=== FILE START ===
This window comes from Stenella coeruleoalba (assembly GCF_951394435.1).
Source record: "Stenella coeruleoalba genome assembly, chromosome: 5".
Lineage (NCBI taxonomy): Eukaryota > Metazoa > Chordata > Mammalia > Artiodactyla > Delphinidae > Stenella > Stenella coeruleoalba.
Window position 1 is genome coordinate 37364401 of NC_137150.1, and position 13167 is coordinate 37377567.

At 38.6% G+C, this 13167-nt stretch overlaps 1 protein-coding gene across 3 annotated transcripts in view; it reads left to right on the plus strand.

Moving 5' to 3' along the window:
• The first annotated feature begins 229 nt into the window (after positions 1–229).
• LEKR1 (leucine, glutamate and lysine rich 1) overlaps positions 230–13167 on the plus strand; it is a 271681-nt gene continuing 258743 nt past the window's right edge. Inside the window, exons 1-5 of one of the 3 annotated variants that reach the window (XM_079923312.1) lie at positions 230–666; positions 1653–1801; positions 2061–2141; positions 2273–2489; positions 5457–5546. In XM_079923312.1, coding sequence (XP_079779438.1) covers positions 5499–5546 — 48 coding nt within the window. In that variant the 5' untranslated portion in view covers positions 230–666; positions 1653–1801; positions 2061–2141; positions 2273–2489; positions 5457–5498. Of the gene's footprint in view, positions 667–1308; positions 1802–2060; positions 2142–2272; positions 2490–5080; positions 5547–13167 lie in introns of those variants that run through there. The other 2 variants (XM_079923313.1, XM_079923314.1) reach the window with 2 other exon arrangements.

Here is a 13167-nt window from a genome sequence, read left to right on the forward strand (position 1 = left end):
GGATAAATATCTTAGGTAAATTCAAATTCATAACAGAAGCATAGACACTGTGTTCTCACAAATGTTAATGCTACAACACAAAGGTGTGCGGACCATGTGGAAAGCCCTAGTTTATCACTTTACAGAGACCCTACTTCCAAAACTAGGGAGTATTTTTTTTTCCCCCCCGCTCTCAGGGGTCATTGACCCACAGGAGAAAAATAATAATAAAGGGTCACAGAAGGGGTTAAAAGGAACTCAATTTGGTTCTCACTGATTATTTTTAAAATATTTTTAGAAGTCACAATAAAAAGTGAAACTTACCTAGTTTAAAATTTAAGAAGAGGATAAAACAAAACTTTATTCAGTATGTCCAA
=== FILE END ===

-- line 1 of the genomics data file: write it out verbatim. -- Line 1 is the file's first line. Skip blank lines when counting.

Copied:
This window comes from Stenella coeruleoalba (assembly GCF_951394435.1).